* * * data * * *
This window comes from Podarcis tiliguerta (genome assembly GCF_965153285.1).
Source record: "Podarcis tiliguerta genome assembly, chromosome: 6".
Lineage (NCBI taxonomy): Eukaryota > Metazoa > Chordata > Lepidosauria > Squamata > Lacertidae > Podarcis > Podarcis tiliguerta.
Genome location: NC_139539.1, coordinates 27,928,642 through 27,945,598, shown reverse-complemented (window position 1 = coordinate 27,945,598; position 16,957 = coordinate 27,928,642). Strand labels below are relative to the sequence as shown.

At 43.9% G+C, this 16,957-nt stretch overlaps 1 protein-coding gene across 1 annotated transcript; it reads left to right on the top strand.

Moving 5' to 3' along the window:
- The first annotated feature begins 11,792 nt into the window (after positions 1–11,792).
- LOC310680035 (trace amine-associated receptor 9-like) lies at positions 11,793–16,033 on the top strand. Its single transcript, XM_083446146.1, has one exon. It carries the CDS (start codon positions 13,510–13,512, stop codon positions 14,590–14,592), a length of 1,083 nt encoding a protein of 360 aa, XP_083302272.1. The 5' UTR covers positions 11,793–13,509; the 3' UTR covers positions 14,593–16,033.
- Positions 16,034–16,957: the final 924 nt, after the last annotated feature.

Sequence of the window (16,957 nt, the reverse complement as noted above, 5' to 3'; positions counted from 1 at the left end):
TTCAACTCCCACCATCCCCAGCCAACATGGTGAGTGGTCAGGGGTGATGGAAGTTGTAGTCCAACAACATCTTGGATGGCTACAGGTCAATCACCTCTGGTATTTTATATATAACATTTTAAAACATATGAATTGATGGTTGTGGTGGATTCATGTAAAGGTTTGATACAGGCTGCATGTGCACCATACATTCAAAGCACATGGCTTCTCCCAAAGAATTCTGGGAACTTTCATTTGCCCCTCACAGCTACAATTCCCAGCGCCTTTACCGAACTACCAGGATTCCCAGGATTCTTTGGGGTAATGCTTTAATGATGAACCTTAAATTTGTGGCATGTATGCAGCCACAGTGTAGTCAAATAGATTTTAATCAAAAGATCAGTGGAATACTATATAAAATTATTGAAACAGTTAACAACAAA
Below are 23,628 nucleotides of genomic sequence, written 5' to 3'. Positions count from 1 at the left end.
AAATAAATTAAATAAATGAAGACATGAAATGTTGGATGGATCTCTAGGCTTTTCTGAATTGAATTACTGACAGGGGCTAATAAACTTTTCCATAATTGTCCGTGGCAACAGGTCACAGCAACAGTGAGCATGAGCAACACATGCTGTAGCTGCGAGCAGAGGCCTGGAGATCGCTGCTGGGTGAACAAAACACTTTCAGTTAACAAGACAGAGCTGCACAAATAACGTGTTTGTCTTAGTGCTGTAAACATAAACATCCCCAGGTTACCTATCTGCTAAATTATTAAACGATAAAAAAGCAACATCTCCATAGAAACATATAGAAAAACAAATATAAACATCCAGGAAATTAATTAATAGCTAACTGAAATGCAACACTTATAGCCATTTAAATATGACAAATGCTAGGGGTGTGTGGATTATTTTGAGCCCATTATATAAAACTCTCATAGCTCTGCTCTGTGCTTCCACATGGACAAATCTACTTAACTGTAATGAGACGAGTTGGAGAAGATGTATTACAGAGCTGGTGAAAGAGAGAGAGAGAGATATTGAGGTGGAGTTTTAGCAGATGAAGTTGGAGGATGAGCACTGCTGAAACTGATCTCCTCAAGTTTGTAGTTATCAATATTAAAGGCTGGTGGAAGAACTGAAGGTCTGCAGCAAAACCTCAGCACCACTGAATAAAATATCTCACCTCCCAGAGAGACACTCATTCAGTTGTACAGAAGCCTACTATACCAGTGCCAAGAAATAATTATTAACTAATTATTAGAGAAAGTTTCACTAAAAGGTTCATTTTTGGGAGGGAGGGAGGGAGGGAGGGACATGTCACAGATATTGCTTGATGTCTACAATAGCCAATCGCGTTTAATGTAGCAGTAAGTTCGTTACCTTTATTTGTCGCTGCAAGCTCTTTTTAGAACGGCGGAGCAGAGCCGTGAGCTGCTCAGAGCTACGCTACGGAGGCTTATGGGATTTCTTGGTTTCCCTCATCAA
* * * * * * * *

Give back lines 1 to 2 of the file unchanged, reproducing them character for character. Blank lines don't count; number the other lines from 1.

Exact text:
This window comes from Podarcis tiliguerta (genome assembly GCF_965153285.1).
Source record: "Podarcis tiliguerta genome assembly, chromosome: 6".